The importance of digital accessibility for marketing and sales teams

It’s no secret that barriers exist in the digital world. One billion people around the world live with a disability. However only 2% of websites meet accessibility standards. As more and more information and services come online, millions of users are struggling.

For marketing and sales professionals, tackling digital accessibility is, quite simply, good business. It is not legally required, but more than that, it is the right thing to do. Accessible and easy-to-read digital content can generate more business leads and generate income as it reaches more people. Additionally, many people are more likely to buy from brands that align with socially responsible actions.

In most cases, the responsibility for a company’s website, external communications, and brand reputation rests with the marketing team. This makes digital accessibility a must for sales and marketing professionals.

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How digital accessibility impacts your business

Digital accessibility is about creating an inclusive experience for all users. By improving digital inclusion, businesses improve their reach and protect their brand reputation.

Prioritizing digital accessibility is the right thing to do, both socially and economically. More 61 million adults in the United States live with disabilities, such as vision loss, hearing loss, and learning disabilities. Also, more than 15% of the world’s population has some of the symptoms of dyslexia. These include difficulty reading, poor spelling and writing, or the mixing of similar words. This means that many websites, campaigns and social media posts are not easily accessible or understood by many users.

Accessibility is also a legal obligation. In recent years, the number of web accessibility lawsuits has grown rapidly. In the United States alone, there are thousands of them every year. In fact, the Americans with Disabilities Act (ADA) requires all businesses to provide and maintain websites that people with disabilities can use and access.

It is also important to recognize the impact that prioritizing accessibility can have on brand reputation. For marketing and sales professionals, few things are more important than boosting and protecting brand reputation.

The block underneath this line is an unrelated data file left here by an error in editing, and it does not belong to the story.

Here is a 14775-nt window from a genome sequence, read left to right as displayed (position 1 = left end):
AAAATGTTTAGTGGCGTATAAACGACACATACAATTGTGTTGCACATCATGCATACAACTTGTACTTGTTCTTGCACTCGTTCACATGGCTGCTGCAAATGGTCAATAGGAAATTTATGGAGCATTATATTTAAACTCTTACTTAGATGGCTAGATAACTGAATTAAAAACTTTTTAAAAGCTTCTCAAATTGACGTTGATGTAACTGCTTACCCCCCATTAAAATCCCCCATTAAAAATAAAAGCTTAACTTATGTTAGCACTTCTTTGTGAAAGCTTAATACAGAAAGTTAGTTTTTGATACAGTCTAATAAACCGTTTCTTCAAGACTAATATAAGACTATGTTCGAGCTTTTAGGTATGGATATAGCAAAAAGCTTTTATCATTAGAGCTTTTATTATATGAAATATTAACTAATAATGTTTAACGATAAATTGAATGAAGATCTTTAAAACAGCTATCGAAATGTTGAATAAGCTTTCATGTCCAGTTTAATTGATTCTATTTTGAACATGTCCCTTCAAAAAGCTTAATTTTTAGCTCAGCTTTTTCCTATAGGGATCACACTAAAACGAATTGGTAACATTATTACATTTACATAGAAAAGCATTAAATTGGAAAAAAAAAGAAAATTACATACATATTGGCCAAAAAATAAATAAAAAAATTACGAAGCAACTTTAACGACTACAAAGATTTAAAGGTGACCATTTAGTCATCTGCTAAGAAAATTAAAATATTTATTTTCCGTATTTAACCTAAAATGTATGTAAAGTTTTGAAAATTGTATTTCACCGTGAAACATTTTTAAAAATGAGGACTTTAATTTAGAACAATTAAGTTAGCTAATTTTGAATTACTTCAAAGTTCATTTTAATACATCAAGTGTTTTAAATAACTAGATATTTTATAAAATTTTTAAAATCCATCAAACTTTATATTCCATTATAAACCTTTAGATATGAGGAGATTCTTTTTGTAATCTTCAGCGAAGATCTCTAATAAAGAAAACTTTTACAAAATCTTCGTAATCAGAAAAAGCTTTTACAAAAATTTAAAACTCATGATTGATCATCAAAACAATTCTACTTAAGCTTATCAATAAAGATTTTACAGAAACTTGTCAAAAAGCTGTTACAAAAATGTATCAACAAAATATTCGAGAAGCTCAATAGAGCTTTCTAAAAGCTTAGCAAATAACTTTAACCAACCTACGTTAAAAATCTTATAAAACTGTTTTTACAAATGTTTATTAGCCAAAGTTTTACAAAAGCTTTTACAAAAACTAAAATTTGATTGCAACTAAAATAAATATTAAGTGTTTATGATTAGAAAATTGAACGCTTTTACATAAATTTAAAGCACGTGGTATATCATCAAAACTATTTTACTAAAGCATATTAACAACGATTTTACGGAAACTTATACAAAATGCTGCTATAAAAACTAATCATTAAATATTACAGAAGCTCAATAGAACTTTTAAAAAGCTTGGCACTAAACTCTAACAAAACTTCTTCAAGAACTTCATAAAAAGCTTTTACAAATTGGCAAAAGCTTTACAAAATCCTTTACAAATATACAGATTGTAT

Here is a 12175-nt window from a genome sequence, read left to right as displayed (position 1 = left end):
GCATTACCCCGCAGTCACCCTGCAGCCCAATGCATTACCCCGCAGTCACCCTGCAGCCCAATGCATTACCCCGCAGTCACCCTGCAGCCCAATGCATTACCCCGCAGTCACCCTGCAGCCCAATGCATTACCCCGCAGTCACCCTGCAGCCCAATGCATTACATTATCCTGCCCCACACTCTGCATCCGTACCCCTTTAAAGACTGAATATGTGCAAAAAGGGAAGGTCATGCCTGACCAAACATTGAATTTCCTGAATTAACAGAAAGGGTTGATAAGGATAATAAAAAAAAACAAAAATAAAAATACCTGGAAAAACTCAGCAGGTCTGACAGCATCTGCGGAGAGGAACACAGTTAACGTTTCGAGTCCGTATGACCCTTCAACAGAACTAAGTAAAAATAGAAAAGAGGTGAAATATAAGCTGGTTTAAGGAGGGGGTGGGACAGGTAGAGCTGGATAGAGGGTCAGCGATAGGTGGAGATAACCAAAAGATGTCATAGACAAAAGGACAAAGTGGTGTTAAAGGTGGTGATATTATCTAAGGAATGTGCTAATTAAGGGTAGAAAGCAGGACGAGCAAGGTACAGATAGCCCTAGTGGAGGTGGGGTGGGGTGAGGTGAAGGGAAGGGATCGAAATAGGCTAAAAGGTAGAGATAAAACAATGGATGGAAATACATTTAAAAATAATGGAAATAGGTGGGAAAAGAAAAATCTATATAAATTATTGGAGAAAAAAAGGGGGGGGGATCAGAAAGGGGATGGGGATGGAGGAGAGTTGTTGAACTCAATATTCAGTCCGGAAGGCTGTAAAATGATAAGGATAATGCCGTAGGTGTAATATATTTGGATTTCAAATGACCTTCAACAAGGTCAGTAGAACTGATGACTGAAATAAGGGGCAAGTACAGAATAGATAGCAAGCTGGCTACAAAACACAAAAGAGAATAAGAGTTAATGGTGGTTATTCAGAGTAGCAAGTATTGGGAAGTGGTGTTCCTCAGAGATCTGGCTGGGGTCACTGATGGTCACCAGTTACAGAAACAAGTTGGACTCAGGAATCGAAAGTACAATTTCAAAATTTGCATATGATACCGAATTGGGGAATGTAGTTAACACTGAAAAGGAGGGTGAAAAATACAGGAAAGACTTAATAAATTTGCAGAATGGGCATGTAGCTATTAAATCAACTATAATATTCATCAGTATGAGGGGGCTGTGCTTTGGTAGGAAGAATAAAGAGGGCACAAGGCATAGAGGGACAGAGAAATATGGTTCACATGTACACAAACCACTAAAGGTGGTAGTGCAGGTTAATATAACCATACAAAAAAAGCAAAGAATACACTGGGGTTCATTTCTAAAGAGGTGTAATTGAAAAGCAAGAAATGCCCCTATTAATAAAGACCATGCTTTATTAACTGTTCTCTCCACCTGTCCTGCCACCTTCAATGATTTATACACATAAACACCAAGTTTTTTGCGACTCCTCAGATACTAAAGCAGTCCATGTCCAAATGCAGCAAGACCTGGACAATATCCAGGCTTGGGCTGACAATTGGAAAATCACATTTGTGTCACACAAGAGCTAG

Organizations that demonstrate a clear commitment to accessibility and embrace good corporate social responsibility (CSR) are reaping the rewards. 62% of consumers prefer to buy from brands that support important issues. 56% of people are willing to pay more if a company is known for its commitment to social values. Companies are now expected to use their resources to support causes they believe in and support. Demonstrating a commitment to inclusion has proven to be a huge differentiator for many companies in competitive industries.

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Three steps to improve the digital accessibility of your business

Improving the digital accessibility of your business is an ongoing process, but getting started doesn’t have to be difficult.

1: First of all, do your research. Understand the problem. Put yourself in the shoes of your users. It is important to recognize exclusion and its impact. Learn about users who may be facing challenges and the issues they are having online as a result. Try to talk to these users if possible. Ask them where the obstacles are on your website and how easy it is for them to consume your content. Tools such as ReachDeck can help automate this process and report many issues.

2: Second, make sure you have internal support. Improving digital accessibility isn’t just about fixing a few mistakes on your website. Changes need to be made across the business. Consider forming an inter-departmental team to make sure accessibility is always a priority. The team can include content, design, sales, and development people. A cross-functional team will be able to create processes in which:

  • Accessibility checks are carried out regularly and any problems are quickly resolved
  • The content is readable and accessible, without jargon wherever possible
  • Everything is truly user driven with decision making and design
  • Accessibility becomes a priority as new initiatives are planned

3: Third, it’s a marathon, not a sprint. Identify your biggest problems and solve them first. Create an action plan to achieve your goals. Most importantly, recognize that accessibility is not a one-time fix. It is an ongoing process that must be integrated into the heart of your marketing and sales teams and adopted at all levels of the organization.

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